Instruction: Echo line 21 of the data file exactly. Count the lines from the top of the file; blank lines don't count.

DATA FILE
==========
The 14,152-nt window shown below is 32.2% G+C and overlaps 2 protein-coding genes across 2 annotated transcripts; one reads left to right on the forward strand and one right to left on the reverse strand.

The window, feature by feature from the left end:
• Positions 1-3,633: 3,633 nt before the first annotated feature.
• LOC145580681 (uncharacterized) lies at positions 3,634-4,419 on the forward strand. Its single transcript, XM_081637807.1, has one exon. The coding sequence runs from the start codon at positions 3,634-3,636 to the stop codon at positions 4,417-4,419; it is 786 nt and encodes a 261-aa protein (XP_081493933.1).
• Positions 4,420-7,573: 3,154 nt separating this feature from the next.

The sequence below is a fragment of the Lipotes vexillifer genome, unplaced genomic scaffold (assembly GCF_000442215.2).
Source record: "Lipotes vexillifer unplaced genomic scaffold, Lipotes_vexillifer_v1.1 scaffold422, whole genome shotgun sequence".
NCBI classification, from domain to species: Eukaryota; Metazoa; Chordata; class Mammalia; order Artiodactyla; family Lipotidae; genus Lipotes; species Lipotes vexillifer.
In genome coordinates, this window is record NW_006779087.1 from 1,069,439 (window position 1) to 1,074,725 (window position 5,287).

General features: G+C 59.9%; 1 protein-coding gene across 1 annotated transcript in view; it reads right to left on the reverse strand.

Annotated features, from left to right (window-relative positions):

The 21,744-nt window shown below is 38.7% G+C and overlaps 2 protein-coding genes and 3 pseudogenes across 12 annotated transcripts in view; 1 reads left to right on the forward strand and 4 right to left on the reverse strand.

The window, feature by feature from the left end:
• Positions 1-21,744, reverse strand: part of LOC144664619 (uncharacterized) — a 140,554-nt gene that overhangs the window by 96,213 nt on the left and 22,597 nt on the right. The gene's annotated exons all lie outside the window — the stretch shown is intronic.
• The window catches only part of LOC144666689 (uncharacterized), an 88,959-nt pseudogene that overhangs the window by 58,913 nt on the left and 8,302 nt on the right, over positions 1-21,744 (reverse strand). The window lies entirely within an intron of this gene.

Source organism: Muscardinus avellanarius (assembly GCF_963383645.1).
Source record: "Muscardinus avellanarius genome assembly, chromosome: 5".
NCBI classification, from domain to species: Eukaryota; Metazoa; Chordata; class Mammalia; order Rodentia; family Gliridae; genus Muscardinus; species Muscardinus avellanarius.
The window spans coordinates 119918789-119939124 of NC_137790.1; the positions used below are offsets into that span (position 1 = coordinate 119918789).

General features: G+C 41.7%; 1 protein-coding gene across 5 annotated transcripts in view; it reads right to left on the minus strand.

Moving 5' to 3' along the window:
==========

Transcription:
Moving 5' to 3' along the window: